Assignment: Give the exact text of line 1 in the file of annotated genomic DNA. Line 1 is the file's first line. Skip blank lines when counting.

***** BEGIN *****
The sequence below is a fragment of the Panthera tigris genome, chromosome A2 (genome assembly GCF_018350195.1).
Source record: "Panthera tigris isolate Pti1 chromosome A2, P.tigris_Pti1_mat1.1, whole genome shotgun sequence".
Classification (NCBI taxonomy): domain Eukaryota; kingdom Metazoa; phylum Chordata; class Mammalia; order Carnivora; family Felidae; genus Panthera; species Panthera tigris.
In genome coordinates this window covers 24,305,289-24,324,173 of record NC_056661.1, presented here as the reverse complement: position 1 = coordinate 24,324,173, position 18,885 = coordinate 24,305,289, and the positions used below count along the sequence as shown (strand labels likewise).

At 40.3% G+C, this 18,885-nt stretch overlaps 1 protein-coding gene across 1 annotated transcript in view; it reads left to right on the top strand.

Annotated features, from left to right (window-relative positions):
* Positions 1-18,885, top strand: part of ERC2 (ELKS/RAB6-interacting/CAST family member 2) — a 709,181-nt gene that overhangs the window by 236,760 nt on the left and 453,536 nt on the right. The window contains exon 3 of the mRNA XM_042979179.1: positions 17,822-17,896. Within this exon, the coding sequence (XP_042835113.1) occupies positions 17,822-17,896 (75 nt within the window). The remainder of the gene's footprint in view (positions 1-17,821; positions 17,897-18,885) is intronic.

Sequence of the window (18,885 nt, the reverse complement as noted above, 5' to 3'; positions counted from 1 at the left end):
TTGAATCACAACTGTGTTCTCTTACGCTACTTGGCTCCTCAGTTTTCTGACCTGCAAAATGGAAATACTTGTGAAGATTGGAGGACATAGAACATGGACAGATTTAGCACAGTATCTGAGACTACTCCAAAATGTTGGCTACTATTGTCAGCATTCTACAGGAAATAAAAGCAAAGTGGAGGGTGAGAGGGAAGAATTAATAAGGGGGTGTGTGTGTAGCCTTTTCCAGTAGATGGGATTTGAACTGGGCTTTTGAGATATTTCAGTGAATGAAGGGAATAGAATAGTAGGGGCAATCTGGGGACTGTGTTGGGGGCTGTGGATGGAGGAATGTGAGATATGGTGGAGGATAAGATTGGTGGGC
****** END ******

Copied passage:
The sequence below is a fragment of the Panthera tigris genome, chromosome A2 (genome assembly GCF_018350195.1).